The Costly Aftermath of Farm Injuries
A 6-year-old Wisconsin boy will undergo multiple surgeries to save his leg after he injured it climbing onto a skid steer on his family farm. His parents are thrilled their son survived, but now they are faced with the daunting task of covering medical bills. Without a GoFund Me account, they would never be able to afford the hospital bills. Plus, they have only raised half of the amount they need.
An estimated 33,000 children have farm-related injuries each year in the U.S. Most of these injuries are extensive and costly.
Economic Impact of Farm Injuries
Bill Field from Purdue University compiles a yearly Farm Fatality Report. He analyzed almost 7,000 non-fatal accidents reported on Indiana farms. Those may range from a few scrapes to a crippling disability. Doctors needed to treat most injuries. These could range from the amputation of severely mangled limbs, spinal cord injuries or brain injuries.
Estimates are those non-fatal farm injuries can cost almost $5,000 per incident. The economic effect when totaled was over $8.12 million. Not included are transportation costs to receive medical attention, which can be a major factor. People on farms live far from large metropolitan centers where many hospitals are located. Simple ambulance runs are costly, and if an injured farmer needs a medical helicopter, the cost is even higher.
For many farmers, the cost of healthcare is just too high. The Affordable Care Act, best known as Obamacare, is a solid option for self-employed farmers who qualify for subsidized premiums. However, for many, it is a long wait, and it may not always be affordable.
In a joint report of the New York Times and Kaiser Health News, insurance brokers and health providers estimated that meeting the Affordable Care Act’s minimum health plan would add about $1 per hour per field hand to the bottom lines of California’s $43.5 billion agriculture industry.
Injuries to Farmers without Health Insurance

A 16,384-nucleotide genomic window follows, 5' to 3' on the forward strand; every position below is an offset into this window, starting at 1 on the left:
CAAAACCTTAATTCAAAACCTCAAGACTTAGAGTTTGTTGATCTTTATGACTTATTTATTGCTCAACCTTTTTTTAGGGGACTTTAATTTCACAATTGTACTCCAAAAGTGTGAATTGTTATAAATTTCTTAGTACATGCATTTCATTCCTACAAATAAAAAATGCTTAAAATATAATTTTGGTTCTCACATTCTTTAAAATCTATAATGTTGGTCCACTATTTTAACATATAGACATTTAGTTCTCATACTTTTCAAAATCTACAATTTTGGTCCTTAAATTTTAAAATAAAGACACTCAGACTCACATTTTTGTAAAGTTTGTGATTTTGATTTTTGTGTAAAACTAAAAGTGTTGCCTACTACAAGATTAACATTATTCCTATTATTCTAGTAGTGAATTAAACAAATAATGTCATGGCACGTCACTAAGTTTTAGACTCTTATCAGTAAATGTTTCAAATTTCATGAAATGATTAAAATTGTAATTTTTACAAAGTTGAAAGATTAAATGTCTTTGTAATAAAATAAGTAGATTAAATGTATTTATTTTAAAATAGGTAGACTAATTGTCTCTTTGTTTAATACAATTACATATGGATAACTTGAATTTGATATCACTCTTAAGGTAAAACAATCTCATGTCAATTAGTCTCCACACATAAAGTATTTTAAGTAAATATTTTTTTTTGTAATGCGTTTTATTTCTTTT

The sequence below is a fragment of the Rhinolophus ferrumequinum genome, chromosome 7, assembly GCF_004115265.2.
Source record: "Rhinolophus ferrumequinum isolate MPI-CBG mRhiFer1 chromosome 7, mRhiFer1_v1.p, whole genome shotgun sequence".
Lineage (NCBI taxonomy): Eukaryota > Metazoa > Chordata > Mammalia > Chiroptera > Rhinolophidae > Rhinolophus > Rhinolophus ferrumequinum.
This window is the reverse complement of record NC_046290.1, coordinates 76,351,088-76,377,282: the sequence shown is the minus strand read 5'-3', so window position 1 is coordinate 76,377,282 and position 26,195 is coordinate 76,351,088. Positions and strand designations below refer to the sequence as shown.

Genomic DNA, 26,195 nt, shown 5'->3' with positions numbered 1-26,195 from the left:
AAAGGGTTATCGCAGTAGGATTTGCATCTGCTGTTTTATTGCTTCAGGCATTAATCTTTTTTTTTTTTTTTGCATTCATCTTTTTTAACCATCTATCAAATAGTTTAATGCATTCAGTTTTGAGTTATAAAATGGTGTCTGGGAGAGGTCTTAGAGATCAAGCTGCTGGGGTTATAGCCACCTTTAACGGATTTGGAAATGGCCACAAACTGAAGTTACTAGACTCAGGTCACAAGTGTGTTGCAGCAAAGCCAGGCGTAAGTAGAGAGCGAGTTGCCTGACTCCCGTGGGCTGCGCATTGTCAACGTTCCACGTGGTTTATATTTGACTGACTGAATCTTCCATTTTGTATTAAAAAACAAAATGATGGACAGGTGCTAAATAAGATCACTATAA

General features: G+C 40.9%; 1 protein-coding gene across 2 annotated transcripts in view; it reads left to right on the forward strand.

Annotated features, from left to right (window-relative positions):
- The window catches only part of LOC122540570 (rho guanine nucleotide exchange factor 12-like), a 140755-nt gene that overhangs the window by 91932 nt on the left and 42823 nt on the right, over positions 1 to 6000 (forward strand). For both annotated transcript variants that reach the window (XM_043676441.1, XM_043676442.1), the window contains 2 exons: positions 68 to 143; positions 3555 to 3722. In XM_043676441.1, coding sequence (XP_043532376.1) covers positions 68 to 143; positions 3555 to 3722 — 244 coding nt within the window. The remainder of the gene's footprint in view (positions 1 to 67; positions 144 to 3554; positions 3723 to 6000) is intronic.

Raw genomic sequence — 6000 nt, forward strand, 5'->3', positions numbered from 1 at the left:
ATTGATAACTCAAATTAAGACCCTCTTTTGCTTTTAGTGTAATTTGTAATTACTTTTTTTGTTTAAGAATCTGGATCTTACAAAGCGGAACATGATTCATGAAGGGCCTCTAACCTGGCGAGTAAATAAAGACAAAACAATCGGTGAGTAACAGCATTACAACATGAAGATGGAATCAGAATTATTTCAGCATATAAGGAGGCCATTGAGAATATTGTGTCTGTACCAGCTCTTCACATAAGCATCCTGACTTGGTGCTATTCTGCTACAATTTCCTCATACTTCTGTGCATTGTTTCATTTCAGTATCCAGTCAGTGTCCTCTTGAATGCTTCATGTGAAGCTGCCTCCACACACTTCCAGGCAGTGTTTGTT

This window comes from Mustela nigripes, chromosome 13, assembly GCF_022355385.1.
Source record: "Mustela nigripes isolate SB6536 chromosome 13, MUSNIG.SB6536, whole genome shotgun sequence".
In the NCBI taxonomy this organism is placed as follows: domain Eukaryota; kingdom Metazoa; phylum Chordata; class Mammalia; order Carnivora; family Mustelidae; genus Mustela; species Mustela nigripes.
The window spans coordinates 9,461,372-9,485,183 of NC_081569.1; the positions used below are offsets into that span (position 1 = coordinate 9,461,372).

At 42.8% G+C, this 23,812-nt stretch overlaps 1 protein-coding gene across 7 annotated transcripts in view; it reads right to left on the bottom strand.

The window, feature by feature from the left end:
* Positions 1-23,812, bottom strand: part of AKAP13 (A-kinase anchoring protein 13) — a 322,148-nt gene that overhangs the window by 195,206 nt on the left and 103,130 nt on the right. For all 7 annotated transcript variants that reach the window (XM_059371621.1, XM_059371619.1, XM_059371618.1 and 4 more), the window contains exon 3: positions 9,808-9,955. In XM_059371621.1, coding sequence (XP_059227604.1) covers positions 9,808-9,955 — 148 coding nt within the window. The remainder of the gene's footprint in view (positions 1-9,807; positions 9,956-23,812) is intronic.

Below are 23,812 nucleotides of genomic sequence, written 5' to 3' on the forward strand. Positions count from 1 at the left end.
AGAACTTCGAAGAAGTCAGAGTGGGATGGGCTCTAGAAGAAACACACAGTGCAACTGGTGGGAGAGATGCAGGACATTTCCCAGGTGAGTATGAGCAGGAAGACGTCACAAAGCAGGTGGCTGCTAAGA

In 2012, a Eugene, Oregon resident dragged his old combine into the front yard of his house, which sits on 30 acres of land. The machine lacked many of the safety features of newer equipment, but it fit the size of his farm. Being August and the peak of harvest season, he adjusted the head-lift blade on the combine. This would change the height of the blade to cut a different crop. Then, a bar broke free of the combine. It sliced through the bill of John Deere cap and his nose before stopping at the foundation of his eye socket.
He only spent a day in the hospital and left with his eyesight intact. However, he did not have health insurance only catastrophic insurance, which only covered injuries to others on the farm. He received an almost $20,000 bill from the hospital. When researchers added other factors like an ambulance ride, the expense totaled almost $50,000. Without the kindness of strangers and community, he would have lost his farm. Today, he still owes $4,000 on the bill.
Get Financial Help
As a farm worker, you are at high risk for on-the-job injuries and death. Yet many injured farmers miss the compensation they deserve when they suffer such injuries. Some are also afraid to reach out for help due to concerns over confidentiality. Others misunderstand the legal system or think they don’t have any rights.
Both these concerns are unnecessary. The Farm Injury Resource Center (FIRC) wants you to know that you do have rights, and confidential help is available.
FIRC is dedicated to providing totally confidential help and resources to injured farmers. We help you exercise your rights, so you can claim the money and other benefits.